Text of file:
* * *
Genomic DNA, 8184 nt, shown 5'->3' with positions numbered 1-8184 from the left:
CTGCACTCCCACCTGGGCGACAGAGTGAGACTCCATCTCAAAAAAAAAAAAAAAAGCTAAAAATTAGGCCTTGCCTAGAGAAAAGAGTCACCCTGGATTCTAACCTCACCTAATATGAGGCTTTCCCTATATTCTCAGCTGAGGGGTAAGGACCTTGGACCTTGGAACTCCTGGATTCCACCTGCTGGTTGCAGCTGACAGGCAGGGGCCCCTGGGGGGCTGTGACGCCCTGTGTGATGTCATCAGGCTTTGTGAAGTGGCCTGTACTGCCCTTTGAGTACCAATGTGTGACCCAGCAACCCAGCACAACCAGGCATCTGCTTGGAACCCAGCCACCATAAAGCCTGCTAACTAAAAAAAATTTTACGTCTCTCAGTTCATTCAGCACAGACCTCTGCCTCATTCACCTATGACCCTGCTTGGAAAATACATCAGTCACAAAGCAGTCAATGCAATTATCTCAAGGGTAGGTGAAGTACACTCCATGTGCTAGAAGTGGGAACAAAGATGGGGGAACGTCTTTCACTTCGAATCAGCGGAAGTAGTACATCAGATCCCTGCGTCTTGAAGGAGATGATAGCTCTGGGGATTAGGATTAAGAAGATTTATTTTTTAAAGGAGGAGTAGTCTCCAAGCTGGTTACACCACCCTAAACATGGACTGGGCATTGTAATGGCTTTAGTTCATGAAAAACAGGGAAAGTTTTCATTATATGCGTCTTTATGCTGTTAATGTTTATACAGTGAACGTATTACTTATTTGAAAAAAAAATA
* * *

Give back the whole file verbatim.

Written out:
Genomic DNA, 8184 nt, shown 5'->3' with positions numbered 1-8184 from the left:
CTGCACTCCCACCTGGGCGACAGAGTGAGACTCCATCTCAAAAAAAAAAAAAAAAGCTAAAAATTAGGCCTTGCCTAGAGAAAAGAGTCACCCTGGATTCTAACCTCACCTAATATGAGGCTTTCCCTATATTCTCAGCTGAGGGGTAAGGACCTTGGACCTTGGAACTCCTGGATTCCACCTGCTGGTTGCAGCTGACAGGCAGGGGCCCCTGGGGGGCTGTGACGCCCTGTGTGATGTCATCAGGCTTTGTGAAGTGGCCTGTACTGCCCTTTGAGTACCAATGTGTGACCCAGCAACCCAGCACAACCAGGCATCTGCTTGGAACCCAGCCACCATAAAGCCTGCTAACTAAAAAAAATTTTACGTCTCTCAGTTCATTCAGCACAGACCTCTGCCTCATTCACCTATGACCCTGCTTGGAAAATACATCAGTCACAAAGCAGTCAATGCAATTATCTCAAGGGTAGGTGAAGTACACTCCATGTGCTAGAAGTGGGAACAAAGATGGGGGAACGTCTTTCACTTCGAATCAGCGGAAGTAGTACATCAGATCCCTGCGTCTTGAAGGAGATGATAGCTCTGGGGATTAGGATTAAGAAGATTTATTTTTTAAAGGAGGAGTAGTCTCCAAGCTGGTTACACCACCCTAAACATGGACTGGGCATTGTAATGGCTTTAGTTCATGAAAAACAGGGAAAGTTTTCATTATATGCGTCTTTATGCTGTTAATGTTTATACAGTGAACGTATTACTTATTTGAAAAAAAAATA